On February 8, 2019, the U.S. Environmental Protection Agency (EPA) published in the Federal Register its notice extending the review periods for all Toxic Substances Control Act (TSCA) Section 5 Premanufacture Notices (PMN), Significant New Use Notices (SNUN), Microbial Commercial Activity Notices (MCAN), and exemption notices that were submitted to the Agency under TSCA Section 5 before December 29, 2018, and for which the review period had not expired as of December 29, 2018.  84 Fed. Reg. 2851.  The notice states that EPA requires an extension of the review periods to complete its risk assessments, to examine its regulatory options, and to prepare the necessary documents associated with the relevant determination under TSCA Section 5(a)(3).  The duration of the extension period is a total of 33 days, but the notice states that because the extension is less than 90 days, EPA reserves the right under TSCA Section 5(c) to issue, for good cause, future additional extensions for individual cases up to a total of 90 days.

More information on why EPA has chosen to do this is in our blog item regarding the pre-publication version of this notice “EPA Extends Review Periods for TSCA Section 5 PMNs, SNUNs, MCANs and Exemption Notices Due to Lack of Authorized Funding and Shutdown.”


 

By Lynn L. Bergeson, Richard E. Engler, Ph.D., and Margaret R. Graham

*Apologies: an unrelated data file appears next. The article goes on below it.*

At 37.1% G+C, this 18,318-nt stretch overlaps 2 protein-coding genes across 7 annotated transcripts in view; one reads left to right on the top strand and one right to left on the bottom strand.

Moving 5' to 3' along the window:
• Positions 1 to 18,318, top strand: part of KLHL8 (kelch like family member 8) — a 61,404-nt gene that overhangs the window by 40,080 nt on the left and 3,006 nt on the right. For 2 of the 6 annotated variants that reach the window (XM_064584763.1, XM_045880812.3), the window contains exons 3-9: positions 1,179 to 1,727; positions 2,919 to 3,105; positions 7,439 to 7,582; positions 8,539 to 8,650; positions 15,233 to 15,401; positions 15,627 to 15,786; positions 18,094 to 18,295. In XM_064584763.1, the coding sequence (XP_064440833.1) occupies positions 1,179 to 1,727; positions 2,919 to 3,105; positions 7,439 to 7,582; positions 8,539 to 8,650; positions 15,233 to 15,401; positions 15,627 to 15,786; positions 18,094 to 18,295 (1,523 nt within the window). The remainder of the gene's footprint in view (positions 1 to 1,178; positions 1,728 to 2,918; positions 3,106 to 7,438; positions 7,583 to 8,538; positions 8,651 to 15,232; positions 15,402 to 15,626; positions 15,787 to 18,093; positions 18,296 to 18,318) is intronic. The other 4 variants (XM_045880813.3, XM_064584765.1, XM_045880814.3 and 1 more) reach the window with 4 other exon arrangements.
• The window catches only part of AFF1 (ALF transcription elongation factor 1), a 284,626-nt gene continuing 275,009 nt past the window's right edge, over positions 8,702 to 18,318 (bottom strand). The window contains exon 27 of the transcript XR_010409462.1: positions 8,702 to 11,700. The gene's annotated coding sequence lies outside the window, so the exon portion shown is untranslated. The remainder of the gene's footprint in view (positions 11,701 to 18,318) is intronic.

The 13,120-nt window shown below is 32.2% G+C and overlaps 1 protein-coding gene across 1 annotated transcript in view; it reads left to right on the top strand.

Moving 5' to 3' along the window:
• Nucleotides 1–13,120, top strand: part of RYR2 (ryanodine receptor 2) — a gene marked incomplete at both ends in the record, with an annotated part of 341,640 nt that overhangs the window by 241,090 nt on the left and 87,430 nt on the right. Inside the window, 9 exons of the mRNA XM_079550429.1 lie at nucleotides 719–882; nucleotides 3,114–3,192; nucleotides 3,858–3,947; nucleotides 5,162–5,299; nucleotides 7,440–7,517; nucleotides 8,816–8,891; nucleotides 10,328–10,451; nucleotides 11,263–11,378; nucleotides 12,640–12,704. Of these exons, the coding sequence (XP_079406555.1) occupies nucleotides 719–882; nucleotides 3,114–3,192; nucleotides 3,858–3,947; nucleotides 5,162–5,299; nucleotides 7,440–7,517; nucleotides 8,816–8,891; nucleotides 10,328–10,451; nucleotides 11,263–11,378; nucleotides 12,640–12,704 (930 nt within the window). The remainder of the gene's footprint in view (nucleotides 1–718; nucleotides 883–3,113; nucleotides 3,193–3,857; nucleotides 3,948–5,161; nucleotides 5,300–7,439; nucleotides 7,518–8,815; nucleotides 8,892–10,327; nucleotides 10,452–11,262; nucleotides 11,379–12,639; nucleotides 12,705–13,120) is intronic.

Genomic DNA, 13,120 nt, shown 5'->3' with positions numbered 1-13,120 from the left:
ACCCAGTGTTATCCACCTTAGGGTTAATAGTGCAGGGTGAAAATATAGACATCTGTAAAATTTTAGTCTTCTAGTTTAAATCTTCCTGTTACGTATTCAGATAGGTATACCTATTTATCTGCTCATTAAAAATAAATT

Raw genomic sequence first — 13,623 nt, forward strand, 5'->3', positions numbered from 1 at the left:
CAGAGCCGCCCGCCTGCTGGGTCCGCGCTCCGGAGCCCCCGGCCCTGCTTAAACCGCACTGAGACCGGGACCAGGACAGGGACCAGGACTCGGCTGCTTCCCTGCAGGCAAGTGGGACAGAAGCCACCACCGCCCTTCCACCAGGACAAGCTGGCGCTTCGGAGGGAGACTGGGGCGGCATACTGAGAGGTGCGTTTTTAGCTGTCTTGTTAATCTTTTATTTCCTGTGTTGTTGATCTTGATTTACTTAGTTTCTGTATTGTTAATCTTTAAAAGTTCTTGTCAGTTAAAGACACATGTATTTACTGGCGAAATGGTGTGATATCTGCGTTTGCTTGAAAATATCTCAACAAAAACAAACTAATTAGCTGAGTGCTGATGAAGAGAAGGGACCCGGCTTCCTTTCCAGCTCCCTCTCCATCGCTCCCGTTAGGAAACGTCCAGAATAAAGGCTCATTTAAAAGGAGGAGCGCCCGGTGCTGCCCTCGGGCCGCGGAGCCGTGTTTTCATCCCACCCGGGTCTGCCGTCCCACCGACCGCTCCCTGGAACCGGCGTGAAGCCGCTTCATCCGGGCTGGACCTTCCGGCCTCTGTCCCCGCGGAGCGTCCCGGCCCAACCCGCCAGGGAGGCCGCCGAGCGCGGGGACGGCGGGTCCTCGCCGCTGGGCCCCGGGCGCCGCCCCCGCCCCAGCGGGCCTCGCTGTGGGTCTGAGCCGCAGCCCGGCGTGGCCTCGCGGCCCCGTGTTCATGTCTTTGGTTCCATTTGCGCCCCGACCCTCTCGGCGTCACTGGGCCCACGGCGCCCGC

On February 1, 2019, Lynn Vendinello, Acting Director, Chemical Control Division, of the U.S. Environmental Protection Agency’s (EPA) Office of Pollution Prevention and Toxics (OPPT) signed the pre-publication version of a notice announcing that, due to the recent lapse of appropriations and the Agency shutdown, EPA is extending the review periods for all Toxic Substances Control Act (TSCA) Section 5 Premanufacture Notices (PMN), Significant New Use Notices (SNUN), Microbial Commercial Activity Notices (MCAN), and exemption notices that were submitted to the Agency under TSCA Section 5 before December 29, 2018, and for which the review period had not expired as of December 29, 2018.  

Due to a lack of authorized funding, from December 29, 2018, until EPA operations for the TSCA New Chemicals operations fully resumed on January 31, 2019, certain EPA functions were suspended including the processing of submissions made through the Central Data Exchange (CDX), e-PMN, or other methods.  Further, no review work was performed on the TSCA section 5 notifications received by EPA on or before December 29, 2018, and for which the review period had not yet expired as of December 29, 2018.  Consequently, the review period for any TSCA Section 5 notice submitted during the shutdown did not begin until TSCA New Chemical operations fully resumed on January 31, 2019.

EPA states that the duration of the extension period will be a total of 33 days, which is equivalent to the duration of the time period from December 29, 2018 (the date on which certain EPA operations shutdown) and the date on which EPA operations for the TSCA New Chemicals Program fully resumed (January 31, 2019).  The notice states that EPA requires an extension of the review periods to complete its risk assessments, to examine its regulatory options, and to prepare the necessary documents associated with the relevant determination under TSCA Section 5(a)(3).  


 

By Lynn L. Bergeson, Charles M. Auer, Richard E. Engler, Ph.D., and Carla N. Hutton